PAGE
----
The implementation of Germany’s highly effective Feed-in-Tariff model (FITM) for the promotion of renewable energy (RE) is a remarkable achievement given the rigid structure of the German political system. The many veto points in the political system cause certain policy inertia -Reformstau- in Germany, making comprehensive policy changes a rare occurrence. In this article, Prof. Dr. Christoph Stefes, Senior Fellow at Ecologic Institute, addresses how Germany’s FITM was nonetheless passed in the 1990s, leading to a boom for renewable energy in Germany.
Following the introduction of a feed-in-tariff model, Germany’s renewable energy production has experienced a remarkable expansion in the last two decades. Building his work on a combination of policy analysis models and historical institutionalism, Stefes argues that this policy was possible due to skillful policy entrepreneurs who took advantage of a window of opportunity (or critical juncture) in the mid 1980s. These policy windows - moments when advocates of a proposal can push for their ideas - are infrequent but critical for passing new institutional arrangements that may otherwise be defeated at any given veto point in the political process. The critical juncture for RE policy came about in the 1980s with the legal and political challenges then facing coal and nuclear power, the momentum that the concept of ‘ecological modernization’ was gaining, and the fact that the more prominent concern of German reunification was occupying the minds of those who would later oppose the FITM. Taking advantage of this particular convergence of events, policy entrepreneurs were able to push for the legislation. Adding to this explanation by drawing from historical institutionalism, Stefes shows how the FITM developed the self-reinforcing nature of institutions. Once the policy entrepreneurs had institutionalized the policy by coupling its economic and political implications, it was difficult to reverse the FITM. These factors combined did not predetermine that such a scheme would be safe but after its initial success, its reversal became highly unlikely. As proof of its success, it suffices to say that RE now faces little opposition in Germany and over 40 industrialized nations have copied this RE model.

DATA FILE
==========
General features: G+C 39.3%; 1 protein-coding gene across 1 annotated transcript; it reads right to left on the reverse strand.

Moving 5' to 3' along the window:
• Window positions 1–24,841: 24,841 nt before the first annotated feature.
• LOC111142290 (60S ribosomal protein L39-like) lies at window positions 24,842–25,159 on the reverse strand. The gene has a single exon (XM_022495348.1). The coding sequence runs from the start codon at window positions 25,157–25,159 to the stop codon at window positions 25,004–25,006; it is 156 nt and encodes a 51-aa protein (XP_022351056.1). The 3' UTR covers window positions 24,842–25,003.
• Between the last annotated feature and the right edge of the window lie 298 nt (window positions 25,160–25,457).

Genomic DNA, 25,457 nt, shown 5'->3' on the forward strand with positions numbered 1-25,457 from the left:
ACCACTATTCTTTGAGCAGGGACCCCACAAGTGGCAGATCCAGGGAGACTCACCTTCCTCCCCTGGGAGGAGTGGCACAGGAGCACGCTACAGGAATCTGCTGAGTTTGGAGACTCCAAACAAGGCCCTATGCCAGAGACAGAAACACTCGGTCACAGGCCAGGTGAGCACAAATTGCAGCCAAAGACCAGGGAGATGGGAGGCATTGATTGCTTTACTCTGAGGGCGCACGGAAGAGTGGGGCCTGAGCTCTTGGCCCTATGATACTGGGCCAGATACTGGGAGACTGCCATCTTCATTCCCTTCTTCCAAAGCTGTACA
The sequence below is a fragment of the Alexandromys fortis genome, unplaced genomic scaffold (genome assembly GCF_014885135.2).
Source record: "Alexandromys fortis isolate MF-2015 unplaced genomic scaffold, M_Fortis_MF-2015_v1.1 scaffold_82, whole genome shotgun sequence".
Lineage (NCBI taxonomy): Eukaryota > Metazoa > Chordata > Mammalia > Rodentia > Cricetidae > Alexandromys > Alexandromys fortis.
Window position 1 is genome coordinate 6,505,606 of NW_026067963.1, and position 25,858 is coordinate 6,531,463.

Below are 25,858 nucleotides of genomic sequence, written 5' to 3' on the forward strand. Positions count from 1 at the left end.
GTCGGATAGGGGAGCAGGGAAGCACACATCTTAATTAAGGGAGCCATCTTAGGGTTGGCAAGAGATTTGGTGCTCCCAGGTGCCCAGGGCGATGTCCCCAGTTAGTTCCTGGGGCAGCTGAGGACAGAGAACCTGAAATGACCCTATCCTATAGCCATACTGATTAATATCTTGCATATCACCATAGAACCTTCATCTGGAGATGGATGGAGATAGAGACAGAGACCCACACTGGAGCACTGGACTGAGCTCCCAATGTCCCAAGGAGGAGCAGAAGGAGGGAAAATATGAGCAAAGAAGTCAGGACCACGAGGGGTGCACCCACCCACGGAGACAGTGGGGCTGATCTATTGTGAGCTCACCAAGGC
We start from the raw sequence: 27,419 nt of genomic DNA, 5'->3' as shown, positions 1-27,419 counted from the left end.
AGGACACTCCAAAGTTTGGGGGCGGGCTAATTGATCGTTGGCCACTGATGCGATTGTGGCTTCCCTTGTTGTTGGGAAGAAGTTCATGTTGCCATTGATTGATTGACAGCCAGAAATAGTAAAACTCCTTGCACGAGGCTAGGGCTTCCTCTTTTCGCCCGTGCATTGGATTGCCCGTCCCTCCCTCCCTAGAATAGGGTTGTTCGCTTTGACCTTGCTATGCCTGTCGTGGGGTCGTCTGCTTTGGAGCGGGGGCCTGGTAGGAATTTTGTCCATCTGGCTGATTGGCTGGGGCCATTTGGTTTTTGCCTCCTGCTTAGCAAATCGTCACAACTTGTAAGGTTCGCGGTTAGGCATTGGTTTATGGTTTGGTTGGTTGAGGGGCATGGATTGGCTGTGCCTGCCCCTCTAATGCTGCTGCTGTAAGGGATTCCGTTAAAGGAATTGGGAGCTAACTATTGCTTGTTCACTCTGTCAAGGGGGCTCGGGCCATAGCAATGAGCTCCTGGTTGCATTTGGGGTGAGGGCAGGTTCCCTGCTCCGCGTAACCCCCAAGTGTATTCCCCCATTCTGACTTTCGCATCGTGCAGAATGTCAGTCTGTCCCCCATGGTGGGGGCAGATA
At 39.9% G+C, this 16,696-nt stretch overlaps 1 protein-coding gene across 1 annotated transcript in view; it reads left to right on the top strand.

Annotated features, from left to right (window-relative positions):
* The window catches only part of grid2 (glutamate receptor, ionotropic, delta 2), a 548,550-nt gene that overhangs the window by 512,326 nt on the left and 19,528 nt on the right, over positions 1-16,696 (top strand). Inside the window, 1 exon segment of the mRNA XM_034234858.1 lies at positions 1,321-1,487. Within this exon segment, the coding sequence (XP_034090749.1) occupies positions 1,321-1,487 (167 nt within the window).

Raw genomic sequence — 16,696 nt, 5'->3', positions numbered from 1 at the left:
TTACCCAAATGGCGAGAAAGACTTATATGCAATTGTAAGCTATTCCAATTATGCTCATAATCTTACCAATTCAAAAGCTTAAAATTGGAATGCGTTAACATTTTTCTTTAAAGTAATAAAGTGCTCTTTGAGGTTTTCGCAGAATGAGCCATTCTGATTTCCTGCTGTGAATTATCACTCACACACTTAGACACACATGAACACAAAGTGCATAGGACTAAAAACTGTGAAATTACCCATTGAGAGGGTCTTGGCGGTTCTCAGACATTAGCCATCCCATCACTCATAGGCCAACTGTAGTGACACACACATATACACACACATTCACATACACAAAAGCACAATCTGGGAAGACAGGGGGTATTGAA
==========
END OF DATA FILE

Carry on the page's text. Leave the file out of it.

While certainly not a comprehensive solution to addressing cumbersome political systems, convergence of critical junctures, path dependency and policy entrepreneurship played a key role in implementing Germany’s groundbreaking and highly effective FITM.
This study builds on Stefes’ previous work with Prof. Frank Laird (University of Denver) which has received research funding from the US National Science Foundation. Theoretically further developed and with the US case added, this study will be presented in September 2010 at the annual meeting of the American Political Science Association in Washington, D.C.